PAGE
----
September 20, 2011

Steampunk... whuh?

Okay, I've never given much thought about Steampunk.  It always sounded too sci-fi for me, that is until I took the advice of one of the guys at my old bookshop.  Although I was still hesitant about trying it, the cover was so intriguing I thought "what the hell?"

I don't regret my decision.  The Parasol Protectorate series by Gail Carriger (love the logo) is truly wonderful.  It is full of the customary corsets and carriages, teapots and tiaras, that one expects from a period series, but don't let the Victorian setting put you off from reading this awesome series.  Our heroine kicks butt with her jumped up hi-tech parasol.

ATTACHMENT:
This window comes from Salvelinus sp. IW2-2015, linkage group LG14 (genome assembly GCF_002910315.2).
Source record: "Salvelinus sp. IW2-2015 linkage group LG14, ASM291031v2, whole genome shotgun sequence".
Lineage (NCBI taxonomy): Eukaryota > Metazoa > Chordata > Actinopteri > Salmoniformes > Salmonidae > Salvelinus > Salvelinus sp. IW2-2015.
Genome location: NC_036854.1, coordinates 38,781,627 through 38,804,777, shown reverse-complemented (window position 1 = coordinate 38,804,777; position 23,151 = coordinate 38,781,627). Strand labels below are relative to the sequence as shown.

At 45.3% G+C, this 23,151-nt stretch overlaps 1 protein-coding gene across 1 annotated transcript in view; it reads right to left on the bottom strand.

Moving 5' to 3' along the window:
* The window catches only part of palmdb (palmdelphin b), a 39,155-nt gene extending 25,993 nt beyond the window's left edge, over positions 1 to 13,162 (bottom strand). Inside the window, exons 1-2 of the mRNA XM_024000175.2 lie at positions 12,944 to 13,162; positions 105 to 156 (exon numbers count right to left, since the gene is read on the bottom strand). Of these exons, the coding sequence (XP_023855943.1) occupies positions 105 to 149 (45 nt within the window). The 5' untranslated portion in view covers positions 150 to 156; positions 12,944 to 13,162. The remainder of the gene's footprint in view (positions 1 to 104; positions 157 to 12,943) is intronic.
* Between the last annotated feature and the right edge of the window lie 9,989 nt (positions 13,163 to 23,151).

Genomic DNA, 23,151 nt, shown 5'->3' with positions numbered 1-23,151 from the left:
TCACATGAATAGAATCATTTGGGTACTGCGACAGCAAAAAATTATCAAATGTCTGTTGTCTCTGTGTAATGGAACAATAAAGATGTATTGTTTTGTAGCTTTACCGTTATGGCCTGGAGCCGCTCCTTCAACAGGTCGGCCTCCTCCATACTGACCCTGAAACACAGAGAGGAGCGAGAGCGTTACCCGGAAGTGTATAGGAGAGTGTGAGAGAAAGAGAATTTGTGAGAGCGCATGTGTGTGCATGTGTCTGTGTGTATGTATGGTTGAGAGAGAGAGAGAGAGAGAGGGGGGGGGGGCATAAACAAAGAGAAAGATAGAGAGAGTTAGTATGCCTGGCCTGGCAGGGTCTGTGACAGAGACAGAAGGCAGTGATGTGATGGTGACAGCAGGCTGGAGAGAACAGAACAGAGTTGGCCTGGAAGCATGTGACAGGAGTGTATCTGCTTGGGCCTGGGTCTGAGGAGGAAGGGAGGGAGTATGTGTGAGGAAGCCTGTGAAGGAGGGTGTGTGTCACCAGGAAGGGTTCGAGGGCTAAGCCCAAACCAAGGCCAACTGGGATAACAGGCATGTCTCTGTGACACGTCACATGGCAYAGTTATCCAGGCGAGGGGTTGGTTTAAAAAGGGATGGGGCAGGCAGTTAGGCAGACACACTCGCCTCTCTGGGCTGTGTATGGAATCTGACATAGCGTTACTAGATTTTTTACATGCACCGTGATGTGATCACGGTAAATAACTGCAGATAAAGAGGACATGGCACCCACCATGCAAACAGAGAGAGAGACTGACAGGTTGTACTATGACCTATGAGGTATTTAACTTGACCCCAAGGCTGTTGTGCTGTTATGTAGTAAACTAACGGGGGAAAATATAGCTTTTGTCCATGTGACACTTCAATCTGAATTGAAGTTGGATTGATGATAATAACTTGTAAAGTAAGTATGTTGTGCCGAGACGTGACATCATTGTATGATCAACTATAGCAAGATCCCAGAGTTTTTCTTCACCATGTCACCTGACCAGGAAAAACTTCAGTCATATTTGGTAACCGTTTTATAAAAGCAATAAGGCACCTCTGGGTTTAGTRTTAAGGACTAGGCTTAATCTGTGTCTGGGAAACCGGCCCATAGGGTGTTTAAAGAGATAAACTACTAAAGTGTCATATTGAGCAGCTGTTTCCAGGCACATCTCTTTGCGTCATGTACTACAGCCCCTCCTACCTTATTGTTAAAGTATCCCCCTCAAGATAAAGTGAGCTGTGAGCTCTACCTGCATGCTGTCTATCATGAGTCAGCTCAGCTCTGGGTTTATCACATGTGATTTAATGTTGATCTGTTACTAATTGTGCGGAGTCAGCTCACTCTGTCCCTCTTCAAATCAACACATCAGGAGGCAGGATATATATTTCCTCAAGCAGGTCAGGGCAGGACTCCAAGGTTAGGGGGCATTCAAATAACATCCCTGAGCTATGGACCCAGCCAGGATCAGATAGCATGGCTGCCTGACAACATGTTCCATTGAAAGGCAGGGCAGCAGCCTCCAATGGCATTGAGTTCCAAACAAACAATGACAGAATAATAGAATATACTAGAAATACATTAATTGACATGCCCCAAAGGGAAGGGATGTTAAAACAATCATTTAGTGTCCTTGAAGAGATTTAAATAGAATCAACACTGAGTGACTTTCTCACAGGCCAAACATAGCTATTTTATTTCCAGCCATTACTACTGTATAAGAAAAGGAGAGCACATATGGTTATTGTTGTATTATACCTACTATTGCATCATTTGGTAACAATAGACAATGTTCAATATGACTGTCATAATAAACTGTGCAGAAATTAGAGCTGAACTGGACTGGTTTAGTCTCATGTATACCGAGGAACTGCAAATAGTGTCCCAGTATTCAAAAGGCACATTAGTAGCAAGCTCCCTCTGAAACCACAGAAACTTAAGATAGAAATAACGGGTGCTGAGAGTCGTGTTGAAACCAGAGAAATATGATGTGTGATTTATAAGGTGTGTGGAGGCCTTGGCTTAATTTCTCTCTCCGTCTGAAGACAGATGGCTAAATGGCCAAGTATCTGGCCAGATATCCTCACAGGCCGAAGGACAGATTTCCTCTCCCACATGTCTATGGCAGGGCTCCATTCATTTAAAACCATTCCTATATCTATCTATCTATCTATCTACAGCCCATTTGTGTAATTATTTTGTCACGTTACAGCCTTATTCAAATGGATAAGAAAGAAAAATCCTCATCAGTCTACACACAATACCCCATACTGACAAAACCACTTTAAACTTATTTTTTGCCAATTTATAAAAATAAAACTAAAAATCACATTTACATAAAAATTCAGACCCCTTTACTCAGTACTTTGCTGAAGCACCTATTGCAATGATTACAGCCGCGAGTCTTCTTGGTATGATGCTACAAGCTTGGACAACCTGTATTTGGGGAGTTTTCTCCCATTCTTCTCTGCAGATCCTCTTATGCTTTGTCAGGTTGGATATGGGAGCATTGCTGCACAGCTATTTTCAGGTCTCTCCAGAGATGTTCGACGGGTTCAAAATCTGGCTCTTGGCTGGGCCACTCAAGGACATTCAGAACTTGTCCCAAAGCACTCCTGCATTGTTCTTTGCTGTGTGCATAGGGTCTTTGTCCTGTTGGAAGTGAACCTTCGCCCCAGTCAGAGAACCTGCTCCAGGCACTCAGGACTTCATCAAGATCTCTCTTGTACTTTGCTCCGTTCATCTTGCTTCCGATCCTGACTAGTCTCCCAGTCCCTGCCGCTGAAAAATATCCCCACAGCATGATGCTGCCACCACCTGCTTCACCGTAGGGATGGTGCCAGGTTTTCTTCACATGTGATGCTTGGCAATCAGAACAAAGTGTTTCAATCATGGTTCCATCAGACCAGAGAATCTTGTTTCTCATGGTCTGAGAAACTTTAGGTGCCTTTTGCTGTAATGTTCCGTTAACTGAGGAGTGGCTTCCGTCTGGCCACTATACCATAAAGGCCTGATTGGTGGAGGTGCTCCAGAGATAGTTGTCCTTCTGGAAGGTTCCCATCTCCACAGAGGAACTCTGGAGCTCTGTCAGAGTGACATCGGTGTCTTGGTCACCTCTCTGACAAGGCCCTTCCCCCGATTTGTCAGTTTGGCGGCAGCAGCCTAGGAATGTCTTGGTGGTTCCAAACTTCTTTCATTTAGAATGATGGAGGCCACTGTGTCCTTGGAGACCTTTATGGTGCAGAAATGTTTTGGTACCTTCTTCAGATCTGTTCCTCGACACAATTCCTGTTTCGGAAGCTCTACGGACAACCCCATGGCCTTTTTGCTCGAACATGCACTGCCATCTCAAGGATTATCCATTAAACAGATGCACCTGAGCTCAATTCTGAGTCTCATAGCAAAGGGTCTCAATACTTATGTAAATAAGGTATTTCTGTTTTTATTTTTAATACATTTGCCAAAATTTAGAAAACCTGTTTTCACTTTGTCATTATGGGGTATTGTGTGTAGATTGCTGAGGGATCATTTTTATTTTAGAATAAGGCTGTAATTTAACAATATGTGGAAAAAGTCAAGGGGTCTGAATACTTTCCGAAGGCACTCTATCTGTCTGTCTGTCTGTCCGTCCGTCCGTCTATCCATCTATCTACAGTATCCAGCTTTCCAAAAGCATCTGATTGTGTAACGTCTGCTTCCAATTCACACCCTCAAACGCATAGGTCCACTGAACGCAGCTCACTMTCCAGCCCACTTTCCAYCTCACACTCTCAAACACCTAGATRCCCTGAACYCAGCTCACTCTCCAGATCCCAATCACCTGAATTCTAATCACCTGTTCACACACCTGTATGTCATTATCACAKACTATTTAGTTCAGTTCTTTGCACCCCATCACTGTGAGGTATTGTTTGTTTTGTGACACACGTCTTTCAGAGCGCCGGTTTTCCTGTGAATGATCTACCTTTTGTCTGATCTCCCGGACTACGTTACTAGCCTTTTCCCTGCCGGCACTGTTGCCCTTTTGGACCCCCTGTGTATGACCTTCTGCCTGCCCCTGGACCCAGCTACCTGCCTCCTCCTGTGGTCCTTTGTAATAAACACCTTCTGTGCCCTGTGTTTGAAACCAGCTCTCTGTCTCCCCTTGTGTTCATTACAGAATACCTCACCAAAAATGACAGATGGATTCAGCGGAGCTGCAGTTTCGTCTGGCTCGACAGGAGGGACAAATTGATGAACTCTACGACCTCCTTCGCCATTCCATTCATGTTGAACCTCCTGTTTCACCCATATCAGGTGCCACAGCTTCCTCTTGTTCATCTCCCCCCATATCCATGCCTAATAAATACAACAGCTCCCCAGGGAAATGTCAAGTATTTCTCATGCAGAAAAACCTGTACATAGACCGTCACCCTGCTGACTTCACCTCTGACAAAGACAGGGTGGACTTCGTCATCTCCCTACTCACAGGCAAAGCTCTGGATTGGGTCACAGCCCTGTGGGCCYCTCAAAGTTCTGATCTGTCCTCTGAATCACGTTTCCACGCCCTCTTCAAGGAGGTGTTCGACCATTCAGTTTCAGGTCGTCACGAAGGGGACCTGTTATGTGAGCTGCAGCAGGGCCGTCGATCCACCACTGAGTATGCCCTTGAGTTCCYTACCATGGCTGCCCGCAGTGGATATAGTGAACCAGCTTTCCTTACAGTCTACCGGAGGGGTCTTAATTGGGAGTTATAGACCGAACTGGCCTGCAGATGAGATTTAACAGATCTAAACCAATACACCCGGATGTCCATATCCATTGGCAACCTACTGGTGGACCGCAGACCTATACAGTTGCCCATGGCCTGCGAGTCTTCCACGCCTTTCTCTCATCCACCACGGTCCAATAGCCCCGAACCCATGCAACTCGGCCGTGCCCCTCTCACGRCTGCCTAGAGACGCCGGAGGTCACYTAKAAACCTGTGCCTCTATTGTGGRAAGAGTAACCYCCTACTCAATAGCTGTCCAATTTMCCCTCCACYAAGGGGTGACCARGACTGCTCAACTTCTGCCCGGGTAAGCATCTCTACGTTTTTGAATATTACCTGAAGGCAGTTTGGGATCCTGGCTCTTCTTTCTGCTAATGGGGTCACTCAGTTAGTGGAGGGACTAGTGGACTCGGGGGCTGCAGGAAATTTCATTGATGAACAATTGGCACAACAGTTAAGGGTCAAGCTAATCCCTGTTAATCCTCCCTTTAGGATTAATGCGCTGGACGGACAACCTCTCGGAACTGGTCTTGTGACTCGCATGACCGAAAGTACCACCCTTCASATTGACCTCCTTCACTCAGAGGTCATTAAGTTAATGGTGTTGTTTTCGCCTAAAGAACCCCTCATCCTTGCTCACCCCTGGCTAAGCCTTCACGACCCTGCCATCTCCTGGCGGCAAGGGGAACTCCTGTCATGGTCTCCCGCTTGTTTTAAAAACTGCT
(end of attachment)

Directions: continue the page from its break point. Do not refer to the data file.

For those of us who adore a little supernatural spice, you will get your fill of werewolves, vampires and other things that go bump in the night - rest assured that they play a major part in the storyline.  The central story revolves around a bluestocking, Alexia Tarabotti.  A lady of Italian extraction, who just happens to be soulless.  Her curse, if that is how one wishes to view it, is that if she touches another supernatural being, they become human - and can be killed.

And if that didn't set her apart enough, then Alexia has the most superficial and gossip-mongering family.  If I was in Alexia's shoes I would have tried to do away with them long before now. . . hint hint